Appeals to emotion—pity, fear, popular sentiment, and ad hominem attacks—are commonly used in argumentation. Instead of dismissing these appeals as fallacious wherever they occur, as many do, Walton urges that each use be judged on its merits. He distinguished three main categories of evaluation.
First, is it reasonable, even if not conclusive, as an argument?
Second, is it weak and therefore open to critical questioning for argument? And third, is it fallacious?
The third category is a strong charge that incurs a critical burden to back it up by citing evidence from the given text and context of dialogue.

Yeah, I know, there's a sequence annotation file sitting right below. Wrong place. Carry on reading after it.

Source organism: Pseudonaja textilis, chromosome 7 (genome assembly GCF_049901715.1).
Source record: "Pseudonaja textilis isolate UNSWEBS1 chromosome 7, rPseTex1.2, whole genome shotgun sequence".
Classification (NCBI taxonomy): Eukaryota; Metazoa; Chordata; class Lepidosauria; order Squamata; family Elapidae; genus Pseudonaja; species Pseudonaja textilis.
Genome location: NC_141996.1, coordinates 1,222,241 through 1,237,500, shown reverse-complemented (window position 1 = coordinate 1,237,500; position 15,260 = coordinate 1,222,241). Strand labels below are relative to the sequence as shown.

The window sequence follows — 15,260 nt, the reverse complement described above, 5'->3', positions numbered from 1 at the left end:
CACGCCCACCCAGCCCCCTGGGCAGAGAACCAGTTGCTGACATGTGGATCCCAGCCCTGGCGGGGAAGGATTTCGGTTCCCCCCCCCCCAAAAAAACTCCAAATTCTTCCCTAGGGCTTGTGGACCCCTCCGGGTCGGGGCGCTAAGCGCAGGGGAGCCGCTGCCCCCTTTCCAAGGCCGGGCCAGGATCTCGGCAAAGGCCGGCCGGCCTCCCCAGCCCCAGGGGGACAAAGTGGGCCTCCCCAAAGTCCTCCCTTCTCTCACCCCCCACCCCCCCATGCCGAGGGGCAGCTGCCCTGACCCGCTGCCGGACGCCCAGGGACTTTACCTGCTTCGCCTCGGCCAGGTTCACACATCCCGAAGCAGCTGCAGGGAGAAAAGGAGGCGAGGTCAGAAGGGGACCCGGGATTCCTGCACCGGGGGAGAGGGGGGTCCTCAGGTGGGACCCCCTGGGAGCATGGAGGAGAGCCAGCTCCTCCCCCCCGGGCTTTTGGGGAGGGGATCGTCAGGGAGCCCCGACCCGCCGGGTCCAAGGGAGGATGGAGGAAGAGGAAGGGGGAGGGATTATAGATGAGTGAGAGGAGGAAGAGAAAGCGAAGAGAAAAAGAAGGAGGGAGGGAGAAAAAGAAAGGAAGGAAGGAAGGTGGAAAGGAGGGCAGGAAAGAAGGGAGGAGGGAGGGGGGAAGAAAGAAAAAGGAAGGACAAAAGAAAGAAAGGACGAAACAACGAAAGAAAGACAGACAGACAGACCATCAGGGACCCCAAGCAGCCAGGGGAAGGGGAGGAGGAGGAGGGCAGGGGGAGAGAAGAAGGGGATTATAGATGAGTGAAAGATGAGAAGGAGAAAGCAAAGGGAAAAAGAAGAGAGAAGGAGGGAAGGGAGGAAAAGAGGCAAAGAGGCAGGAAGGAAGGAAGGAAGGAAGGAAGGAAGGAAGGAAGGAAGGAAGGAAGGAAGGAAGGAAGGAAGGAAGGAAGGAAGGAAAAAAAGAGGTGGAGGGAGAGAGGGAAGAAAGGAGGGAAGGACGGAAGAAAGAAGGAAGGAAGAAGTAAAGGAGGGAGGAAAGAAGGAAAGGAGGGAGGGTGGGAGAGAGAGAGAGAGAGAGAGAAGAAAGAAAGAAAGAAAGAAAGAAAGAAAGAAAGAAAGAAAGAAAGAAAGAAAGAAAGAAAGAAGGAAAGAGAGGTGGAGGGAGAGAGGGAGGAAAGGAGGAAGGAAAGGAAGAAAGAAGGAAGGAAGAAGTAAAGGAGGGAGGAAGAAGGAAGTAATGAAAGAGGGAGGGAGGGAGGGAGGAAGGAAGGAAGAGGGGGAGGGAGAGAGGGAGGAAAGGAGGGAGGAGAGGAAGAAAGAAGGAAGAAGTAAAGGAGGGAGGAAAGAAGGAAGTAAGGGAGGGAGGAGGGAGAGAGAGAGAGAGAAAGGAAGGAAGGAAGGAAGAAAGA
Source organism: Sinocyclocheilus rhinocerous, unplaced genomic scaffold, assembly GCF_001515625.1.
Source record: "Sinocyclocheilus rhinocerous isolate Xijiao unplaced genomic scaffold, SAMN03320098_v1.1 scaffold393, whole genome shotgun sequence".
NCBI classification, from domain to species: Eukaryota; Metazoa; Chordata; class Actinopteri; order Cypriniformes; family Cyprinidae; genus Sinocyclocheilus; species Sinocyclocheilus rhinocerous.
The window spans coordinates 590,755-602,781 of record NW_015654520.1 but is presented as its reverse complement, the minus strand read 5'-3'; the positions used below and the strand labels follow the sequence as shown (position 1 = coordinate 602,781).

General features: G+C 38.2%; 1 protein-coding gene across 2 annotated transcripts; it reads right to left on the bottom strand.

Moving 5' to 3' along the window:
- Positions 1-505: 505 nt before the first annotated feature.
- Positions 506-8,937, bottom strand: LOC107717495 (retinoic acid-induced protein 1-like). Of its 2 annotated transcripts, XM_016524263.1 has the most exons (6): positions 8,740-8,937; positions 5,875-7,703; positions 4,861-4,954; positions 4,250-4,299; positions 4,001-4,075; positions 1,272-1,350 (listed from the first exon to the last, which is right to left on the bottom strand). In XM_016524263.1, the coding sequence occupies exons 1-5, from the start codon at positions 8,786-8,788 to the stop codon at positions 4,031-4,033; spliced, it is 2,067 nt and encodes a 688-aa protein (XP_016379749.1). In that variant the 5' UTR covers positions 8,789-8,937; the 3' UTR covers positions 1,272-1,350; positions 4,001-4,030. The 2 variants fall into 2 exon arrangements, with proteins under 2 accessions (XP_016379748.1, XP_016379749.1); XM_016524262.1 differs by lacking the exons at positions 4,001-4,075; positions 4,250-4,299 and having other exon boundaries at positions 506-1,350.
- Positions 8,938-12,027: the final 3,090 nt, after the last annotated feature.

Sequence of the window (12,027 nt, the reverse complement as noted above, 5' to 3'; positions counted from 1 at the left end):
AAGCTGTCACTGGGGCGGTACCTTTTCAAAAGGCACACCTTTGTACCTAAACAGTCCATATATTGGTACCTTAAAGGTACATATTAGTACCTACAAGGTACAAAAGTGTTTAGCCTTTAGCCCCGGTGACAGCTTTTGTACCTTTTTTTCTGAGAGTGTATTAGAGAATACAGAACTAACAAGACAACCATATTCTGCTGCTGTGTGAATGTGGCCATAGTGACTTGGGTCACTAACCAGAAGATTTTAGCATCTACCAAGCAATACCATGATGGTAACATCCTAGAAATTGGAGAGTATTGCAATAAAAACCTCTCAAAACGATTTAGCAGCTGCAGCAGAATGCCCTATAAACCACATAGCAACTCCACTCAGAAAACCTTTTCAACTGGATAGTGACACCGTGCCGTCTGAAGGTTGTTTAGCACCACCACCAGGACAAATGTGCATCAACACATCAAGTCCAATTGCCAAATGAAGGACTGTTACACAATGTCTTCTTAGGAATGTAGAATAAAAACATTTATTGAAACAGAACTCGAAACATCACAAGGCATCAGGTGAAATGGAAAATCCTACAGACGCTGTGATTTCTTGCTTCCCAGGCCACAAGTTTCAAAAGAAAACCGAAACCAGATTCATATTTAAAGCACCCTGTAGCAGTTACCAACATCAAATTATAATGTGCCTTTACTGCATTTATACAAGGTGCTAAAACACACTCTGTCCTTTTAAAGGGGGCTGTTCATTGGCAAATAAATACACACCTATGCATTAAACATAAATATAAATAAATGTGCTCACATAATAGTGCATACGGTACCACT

Walton uses fifty-six case studies to demonstrate that the problem of emotional fallacies is much subtler than has been previously believed. Ranging over commercial advertisements, political debates, union-management negotiations, and ethical disputes, the case studies reveal that these four types of appeals, while based on presumptive reasoning that are tentative and subject to default, are not always or necessarily fallacious types of argumentation.